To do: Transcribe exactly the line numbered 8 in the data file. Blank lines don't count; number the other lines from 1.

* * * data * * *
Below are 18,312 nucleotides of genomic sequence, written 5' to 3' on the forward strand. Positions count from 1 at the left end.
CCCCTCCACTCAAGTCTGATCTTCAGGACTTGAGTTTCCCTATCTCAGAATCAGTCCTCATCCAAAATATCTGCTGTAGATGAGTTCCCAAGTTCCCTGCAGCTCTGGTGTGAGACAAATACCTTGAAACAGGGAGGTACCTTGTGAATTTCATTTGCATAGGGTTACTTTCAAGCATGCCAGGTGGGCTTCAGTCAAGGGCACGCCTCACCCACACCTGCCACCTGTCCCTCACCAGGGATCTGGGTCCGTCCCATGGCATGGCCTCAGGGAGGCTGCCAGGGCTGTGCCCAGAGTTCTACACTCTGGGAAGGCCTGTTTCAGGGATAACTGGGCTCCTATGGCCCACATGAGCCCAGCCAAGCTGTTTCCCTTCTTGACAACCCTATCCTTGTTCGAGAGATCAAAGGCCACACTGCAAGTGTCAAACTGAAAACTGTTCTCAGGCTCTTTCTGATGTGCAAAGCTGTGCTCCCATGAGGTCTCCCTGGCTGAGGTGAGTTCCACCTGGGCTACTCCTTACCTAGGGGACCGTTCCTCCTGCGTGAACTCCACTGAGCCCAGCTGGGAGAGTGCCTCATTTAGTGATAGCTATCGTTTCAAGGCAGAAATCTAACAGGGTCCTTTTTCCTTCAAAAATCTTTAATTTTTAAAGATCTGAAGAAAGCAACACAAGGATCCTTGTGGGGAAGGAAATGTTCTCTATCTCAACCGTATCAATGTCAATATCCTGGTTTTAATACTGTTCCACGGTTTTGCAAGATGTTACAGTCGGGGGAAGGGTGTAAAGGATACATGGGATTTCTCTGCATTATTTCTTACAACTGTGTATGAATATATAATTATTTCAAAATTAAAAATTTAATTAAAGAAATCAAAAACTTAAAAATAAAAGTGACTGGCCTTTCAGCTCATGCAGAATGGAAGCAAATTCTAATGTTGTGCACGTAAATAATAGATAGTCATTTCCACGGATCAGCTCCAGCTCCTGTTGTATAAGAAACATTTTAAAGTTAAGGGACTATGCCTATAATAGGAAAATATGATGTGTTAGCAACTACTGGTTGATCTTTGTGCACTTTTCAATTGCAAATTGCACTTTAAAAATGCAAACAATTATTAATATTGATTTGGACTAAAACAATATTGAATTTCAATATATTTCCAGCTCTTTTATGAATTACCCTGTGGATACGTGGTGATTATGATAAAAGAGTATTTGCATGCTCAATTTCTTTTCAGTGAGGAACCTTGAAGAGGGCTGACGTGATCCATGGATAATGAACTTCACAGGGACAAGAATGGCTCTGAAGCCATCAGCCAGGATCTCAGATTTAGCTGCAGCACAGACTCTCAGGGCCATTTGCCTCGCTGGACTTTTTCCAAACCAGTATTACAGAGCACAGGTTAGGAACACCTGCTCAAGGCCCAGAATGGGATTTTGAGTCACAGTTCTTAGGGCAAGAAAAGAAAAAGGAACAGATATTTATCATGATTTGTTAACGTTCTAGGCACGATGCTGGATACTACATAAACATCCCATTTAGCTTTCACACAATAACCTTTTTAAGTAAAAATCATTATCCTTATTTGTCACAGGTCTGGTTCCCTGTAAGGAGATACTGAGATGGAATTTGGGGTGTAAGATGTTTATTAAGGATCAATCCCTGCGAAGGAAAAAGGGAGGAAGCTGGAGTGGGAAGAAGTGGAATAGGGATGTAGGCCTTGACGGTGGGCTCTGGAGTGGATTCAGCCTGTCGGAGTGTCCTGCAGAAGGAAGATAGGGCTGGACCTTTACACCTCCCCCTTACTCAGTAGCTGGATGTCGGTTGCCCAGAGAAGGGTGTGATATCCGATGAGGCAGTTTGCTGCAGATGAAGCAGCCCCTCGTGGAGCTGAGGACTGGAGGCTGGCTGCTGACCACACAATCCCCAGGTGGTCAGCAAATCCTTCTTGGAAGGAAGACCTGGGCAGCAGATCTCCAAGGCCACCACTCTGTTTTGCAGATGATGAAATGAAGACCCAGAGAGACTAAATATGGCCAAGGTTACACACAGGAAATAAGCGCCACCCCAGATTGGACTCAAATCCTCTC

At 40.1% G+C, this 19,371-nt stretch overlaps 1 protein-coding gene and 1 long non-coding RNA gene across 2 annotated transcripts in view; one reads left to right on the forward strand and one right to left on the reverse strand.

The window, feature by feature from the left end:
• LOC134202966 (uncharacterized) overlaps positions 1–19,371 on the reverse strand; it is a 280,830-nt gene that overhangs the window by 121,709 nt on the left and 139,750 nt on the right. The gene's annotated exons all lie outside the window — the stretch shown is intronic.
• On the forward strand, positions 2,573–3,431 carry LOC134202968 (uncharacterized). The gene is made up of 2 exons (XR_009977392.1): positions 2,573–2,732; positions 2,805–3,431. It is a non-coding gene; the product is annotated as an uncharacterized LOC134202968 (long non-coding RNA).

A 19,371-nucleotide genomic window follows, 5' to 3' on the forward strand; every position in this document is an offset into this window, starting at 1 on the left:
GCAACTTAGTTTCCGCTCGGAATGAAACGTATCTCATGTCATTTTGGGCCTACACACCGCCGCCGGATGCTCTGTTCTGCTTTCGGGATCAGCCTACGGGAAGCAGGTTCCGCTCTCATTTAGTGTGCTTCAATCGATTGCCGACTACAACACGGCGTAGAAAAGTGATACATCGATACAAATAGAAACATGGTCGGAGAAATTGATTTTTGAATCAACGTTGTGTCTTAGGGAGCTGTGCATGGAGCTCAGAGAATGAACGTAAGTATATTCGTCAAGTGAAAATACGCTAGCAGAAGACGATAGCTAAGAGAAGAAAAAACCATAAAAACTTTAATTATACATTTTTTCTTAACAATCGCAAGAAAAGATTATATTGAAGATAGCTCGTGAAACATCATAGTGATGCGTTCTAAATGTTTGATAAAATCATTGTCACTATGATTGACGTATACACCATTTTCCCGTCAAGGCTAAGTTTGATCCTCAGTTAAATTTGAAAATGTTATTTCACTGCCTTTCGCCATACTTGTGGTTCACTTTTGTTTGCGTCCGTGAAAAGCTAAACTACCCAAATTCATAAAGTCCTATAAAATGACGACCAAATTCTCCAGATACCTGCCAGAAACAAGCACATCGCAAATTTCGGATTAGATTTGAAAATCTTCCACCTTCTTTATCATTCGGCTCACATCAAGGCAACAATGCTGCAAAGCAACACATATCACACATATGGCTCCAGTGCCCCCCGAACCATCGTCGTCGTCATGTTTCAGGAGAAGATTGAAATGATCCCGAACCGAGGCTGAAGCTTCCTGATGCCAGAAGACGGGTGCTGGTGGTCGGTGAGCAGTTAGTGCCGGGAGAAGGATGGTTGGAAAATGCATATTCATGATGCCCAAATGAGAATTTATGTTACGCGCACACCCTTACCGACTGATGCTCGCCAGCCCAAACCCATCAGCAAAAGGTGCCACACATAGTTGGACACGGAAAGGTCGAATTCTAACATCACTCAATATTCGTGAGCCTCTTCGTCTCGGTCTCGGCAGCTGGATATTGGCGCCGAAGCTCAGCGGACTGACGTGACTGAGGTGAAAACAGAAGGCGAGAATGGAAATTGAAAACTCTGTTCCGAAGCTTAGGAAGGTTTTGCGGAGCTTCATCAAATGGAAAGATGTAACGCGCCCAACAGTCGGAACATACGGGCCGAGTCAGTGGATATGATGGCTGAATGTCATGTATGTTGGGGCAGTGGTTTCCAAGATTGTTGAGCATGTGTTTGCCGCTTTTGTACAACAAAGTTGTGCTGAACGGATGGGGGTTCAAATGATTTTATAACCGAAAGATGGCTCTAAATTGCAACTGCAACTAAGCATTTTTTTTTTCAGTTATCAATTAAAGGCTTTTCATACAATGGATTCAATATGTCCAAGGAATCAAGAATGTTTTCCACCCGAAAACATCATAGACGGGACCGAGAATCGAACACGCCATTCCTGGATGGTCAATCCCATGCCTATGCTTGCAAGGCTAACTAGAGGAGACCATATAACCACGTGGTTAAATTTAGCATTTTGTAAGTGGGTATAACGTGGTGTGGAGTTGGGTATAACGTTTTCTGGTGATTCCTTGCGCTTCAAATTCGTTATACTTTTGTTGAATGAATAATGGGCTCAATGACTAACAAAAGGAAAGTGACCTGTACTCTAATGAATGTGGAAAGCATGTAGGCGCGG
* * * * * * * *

GCAACTTAGTTTCCGCTCGGAATGAAACGTATCTCATGTCATTTTGGGCCTACACACCGCCGCCGGATGCTCTGTTCTGCTTTCGGGATCAGCCTACGGGAAGCAGGTTCCGCTCTCATTTAGTGTGCTTCAATCGATTGCCGACTACAACACGGCGTAGAAAAGTGATACATCGATACAAATAGAAACATGGTCGGAGAAATTGATTTTTGAATCAACGTTGTGTCTTAGGGAGCTGTGCATGGAGCTCAGAGAATGAACGTAAGTATATTCGTCAAGTGAAAATACGCTAGCAGAAGACGATAGCTAAGAGAAGAAAAAACCATAAAAACTTTAATTATACATTTTTTCTTAACAATCGCAAGAAAAGATTATATTGAAGATAGCTCGTGAAACATCATAGTGATGCGTTCTAAATGTTTGATAAAATCATTGTCACTATGATTGACGTATACACCATTTTCCCGTCAAGGCTAAGTTTGATCCTCAGTTAAATTTGAAAATGTTATTTCACTGCCTTTCGCCATACTTGTGGTTCACTTTTGTTTGCGTCCGTGAAAAGCTAAACTACCCAAATTCATAAAGTCCTATAAAATGACGACCAAATTCTCCAGATACCTGCCAGAAACAAGCACATCGCAAATTTCGGATTAGATTTGAAAATCTTCCACCTTCTTTATCATTCGGCTCACATCAAGGCAACAATGCTGCAAAGCAACACATATCACACATATGGCTCCAGTGCCCCCCGAACCATCGTCGTCGTCATGTTTCAGGAGAAGATTGAAATGATCCCGAACCGAGGCTGAAGCTTCCTGATGCCAGAAGACGGGTGCTGGTGGTCGGTGAGCAGTTAGTGCCGGGAGAAGGATGGTTGGAAAATGCATATTCATGATGCCCAAATGAGAATTTATGTTACGCGCACACCCTTACCGACTGATGCTCGCCAGCCCAAACCCATCAGCAAAAGGTGCCACACATAGTTGGACACGGAAAGGTCGAATTCTAACATCACTCAATATTCGTGAGCCTCTTCGTCTCGGTCTCGGCAGCTGGATATTGGCGCCGAAGCTCAGCGGACTGACGTGACTGAGGTGAAAACAGAAGGCGAGAATGGAAATTGAAAACTCTGTTCCGAAGCTTAGGAAGGTTTTGCGGAGCTTCATCAAATGGAAAGATGTAACGCGCCCAACAGTCGGAACATACGGGCCGAGTCAGTGGATATGATGGCTGAATGTCATGTATGTTGGGGCAGTGGTTTCCAAGATTGTTGAGCATGTGTTTGCCGCTTTTGTACAACAAAGTTGTGCTGAACGGATGGGGGTTCAAATGATTTTATAACCGAAAGATGGCTCTAAATTGCAACTGCAACTAAGCATTTTTTTTTTCAGTTATCAATTAAAGGCTTTTCATACAATGGATTCAATATGTCCAAGGAATCAAGAATGTTTTCCACCCGAAAACATCATAGACGGGACCGAGAATCGAACACGCCATTCCTGGATGGTCAATCCCATGCCTATGCTTGCAAGGCTAACTAGAGGAGACCATATAACCACGTGGTTAAATTTAGCATTTTGTAAGTGGGTATAACGTGGTGTGGAGTTGGGTATAACGTTTTCTGGTGATTCCTTGCGCTTCAAATTCGTTATACTTTTGTTGAATGAATAATGGGCTCAATGACTAACAAAAGGAAAGTGACCTGTACTCTAATGAATGTGGAAAGCATGTAGGCGCGG